|The Duck Shooting Case
|(1997) 189 CLR 579
|(1997) 146 ALR 248; (1997) 71 ALJR 837;  12 Leg Rep 14;  HCA 31
The plaintiff was charged with being in an area set aside for hunting, during hunting season, without a licence. The plaintiff argued that he was there in order to collect dead and wounded ducks and endangered species and to draw media attention to the cruelty associated with duck shooting. The Court found that although the regulation under which the plaintiff was charged restricted the implied freedom of political communication, it was appropriate to protect the safety of persons with conflicting aims likely to be in the area.
|The International Fund for Animal Welfare (Australia) Pty Ltd and Minister for Environment and Heritage
|(2005) 93 ALD 594
|(2005) 41 AAR 508;  AATA 1210
Zoos in New South Wales and Victoria sought to import asian elephants for conservation and exhibition. The Tribunal considered whether the elephants were being imported "for the purposes of conservation breeding or propagation", the zoos were "suitably equipped to manage, confine and care for the animals, including meeting the behavioural and biological needs of the animals", the importation of the elephants would "be detrimental to, or contribute to trade which is detrimental to ... the survival .... or ... recovery in nature of" Asian elephants and whether the elephants were "obtained in contravention of, [or] their importation would ... involve the contravention of, any law". The importation was allowed.
|The welfare of greyhounds in Australian racing: has the industry run its course?
|Alexandra McEwan and Krishna Skandakumar
|6 AAPLJ 53
|Australia’s greyhound racing industry is reportedly the third largest in the world. Over fifty racetracks operate across the country, with the majority located in New South Wales. In 2009 the total 'stake money,' that is, the amount put at risk by punters, was $73,773 million nationwide. This article explores welfare issues in the greyhound industry, arguing that, despite recent regulatory reforms and industry efforts to improve welfare standards, there is sufficient evidence available to conclude Australia should follow the lead set by the USA and begin dismantling a sporting industry which has run its course. In short, this form of animal use can no longer be justified as 'necessary.'
|Towers-Hammon v Burnett
| QDC 282
The respondent pleaded guilty to bashing several cats with an iron bar causing four deaths. The dead cats, along with one severely beaten but still alive kitten, were placed in a bag and disposed of in a charity clothing bin. On appeal, it was held that the trial judge failed to have sufficient regard to the callous nature of the respondent's actions and the respondent was sentenced to three months' imprisonment.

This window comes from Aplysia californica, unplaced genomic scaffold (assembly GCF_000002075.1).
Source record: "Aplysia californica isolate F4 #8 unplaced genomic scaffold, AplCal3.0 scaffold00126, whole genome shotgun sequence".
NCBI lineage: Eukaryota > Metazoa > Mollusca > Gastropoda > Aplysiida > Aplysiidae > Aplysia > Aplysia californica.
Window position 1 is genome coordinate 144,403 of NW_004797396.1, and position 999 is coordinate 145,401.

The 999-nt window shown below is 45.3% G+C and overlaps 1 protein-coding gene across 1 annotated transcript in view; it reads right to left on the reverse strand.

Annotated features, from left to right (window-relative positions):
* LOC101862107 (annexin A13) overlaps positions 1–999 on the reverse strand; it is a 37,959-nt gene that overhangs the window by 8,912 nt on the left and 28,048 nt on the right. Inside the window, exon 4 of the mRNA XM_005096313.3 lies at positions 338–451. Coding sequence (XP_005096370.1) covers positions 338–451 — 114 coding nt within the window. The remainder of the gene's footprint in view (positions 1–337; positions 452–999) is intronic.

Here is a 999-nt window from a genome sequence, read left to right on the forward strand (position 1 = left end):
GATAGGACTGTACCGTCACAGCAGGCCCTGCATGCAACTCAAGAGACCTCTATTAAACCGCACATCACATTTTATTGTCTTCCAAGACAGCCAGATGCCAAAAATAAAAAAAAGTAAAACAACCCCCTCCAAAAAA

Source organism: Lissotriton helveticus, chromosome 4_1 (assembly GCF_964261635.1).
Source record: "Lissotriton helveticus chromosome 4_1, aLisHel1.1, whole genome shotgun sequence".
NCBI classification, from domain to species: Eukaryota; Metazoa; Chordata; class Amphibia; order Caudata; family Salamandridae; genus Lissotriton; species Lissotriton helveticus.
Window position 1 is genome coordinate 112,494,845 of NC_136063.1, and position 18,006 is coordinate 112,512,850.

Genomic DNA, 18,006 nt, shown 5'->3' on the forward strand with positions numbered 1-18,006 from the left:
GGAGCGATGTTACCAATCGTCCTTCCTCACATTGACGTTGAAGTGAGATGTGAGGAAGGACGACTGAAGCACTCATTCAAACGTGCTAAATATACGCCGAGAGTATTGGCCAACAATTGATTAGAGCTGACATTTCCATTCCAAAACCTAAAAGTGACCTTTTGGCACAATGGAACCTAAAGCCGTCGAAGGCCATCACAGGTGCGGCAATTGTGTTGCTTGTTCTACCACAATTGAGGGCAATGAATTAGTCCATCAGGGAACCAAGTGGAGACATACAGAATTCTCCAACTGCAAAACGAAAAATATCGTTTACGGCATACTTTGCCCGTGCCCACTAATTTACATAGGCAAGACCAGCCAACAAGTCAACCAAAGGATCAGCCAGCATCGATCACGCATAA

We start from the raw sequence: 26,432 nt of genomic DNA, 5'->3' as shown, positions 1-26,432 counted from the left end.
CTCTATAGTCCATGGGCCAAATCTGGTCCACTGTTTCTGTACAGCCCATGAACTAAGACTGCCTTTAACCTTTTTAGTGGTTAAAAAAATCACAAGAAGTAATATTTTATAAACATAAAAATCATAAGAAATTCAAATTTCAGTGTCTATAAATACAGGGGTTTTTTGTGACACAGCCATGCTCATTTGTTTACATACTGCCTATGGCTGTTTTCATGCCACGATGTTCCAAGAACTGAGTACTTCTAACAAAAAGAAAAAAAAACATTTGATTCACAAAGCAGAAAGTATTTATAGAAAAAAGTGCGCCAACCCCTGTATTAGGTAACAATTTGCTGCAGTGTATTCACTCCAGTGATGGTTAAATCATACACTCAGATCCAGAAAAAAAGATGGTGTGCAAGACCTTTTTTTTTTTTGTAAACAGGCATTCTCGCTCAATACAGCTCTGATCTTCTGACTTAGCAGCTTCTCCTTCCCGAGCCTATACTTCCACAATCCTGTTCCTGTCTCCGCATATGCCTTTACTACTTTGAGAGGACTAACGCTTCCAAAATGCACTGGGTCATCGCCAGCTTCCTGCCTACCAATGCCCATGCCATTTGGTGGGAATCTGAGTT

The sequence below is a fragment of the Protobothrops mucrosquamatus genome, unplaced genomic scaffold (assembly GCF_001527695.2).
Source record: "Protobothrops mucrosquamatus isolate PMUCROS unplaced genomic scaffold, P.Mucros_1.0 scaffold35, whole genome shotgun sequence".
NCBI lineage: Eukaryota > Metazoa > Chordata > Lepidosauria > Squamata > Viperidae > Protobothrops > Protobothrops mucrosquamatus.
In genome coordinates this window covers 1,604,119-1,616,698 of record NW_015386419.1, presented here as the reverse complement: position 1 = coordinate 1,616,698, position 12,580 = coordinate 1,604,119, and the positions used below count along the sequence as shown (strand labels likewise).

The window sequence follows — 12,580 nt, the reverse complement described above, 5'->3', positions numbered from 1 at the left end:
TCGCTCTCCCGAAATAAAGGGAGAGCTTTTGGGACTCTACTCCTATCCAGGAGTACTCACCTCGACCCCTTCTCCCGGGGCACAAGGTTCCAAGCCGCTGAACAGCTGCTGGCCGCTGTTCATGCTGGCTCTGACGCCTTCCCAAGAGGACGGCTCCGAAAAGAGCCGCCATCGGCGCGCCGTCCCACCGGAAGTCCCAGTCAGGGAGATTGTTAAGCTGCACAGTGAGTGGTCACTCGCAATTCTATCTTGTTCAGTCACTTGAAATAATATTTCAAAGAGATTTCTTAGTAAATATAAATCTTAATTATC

|Turner v Cole
| TASSC 72
RSPCA officers found a horse belonging to the applicant on the applicant's property and, after preparing the horse for transport, had to euthanise the animal when it collapsed. The applicant was convicted of failing to feed a horse which led to its serious disablement and eventual euthanisation. The applicant was unsuccessful on all issues on appeal and was liable for a fine of $4000 and prevention from owning 20 or more horses for five years.
|Veterinary Surgeons Investigating Committee v. Lloyd
|2002 WL 31928523, 134 A Crim R 441
|2002 NSWADT 284
Appeal of agency determination of veterinarian malpractice for failure to detect ring worms in a cat. Long case with full discussion of process of administrative hearing and the standards by which to decide if an action is malpractice.
|Whaling in the Antarctic
|Whaling in the Antarctic (Austl. v. Japan), 2010 Judgment.
|In June 2010, Australia commenced proceedings against Japan at the International Court of Justice (ICJ), alleging that Japan has continued an extensive whaling program in breach of its obligations as a signatory to the International Convention for the Regulation of Whaling (ICRW). At issue was the moratorium on commercial whaling agreed upon in the 1980s. According to Australia, though Japan claimed to be killing whales purely for scientific reasons, the true purpose of the program was commercial. Japan did not deny that it was killing whales in the Antarctic, but claimed instead that because the ICRW grants each nation state the right to issue licenses for scientific whaling as it sees fit, Japan’s whaling program was legal. The ICJ ruled that Japan's Antarctic whaling program was not actually for scientific whaling and must end.
|Whaling in the Antarctic
Brief Summary of Whaling in the Antarctic
|Wildlife Protection Association of Australia Inc and Minister for Environment and Heritage and Australian Wildlife Protection Council Inc and Animals Australia and Flinders Council
| AATA 953
The respondent Minister made declarations under the Environment Protection and Biodiversity Conservation Act 1999 (Cth) that particular plans relating to Bennett's wallabies and Tasmanian pademelons were approved wildlife trade management plans. The applicant questioned whether the plans permitted the inhumane hunting of wallabies and treatment of joeys as well as the basis upon which the quotas were derived. The tribunal found both matters satisfactorily addressed though further monitoring measures were deemed to be prudent.
|Windridge Farm Pty Ltd v Grassi
| NSWSC 335
The defendants entered the plaintiff's land, containing a piggery, with the intention of taking photographs and film footage to establish that the plaintiff failed to meet certain standards. The defendants' argument that the plaintiff was not entitled to injunctive relief because of 'unclean hands' was dismissed by the court. The court also found that the defensive argument based on 'implied freedom of political communication' did not have application in the circumstances.